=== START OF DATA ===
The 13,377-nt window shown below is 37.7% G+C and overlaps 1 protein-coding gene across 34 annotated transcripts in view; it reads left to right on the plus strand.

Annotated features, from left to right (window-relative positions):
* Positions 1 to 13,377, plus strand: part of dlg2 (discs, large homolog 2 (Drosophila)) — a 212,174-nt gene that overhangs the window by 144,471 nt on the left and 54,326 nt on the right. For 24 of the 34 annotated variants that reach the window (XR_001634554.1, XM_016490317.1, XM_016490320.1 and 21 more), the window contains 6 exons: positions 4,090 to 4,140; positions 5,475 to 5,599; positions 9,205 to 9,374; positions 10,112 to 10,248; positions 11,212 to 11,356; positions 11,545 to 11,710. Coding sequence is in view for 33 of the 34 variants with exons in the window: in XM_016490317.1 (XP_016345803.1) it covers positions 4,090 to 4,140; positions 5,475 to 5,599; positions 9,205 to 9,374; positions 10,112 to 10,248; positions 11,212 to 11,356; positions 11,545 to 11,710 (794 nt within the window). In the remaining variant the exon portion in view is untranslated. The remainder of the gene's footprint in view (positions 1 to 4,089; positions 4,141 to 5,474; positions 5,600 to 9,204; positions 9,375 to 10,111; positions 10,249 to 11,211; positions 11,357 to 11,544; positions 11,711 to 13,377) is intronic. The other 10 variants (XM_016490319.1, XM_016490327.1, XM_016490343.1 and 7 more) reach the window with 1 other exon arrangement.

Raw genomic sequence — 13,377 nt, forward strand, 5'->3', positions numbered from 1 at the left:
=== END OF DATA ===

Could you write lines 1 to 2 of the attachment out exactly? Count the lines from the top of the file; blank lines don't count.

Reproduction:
The 13,377-nt window shown below is 37.7% G+C and overlaps 1 protein-coding gene across 34 annotated transcripts in view; it reads left to right on the plus strand.

Annotated features, from left to right (window-relative positions):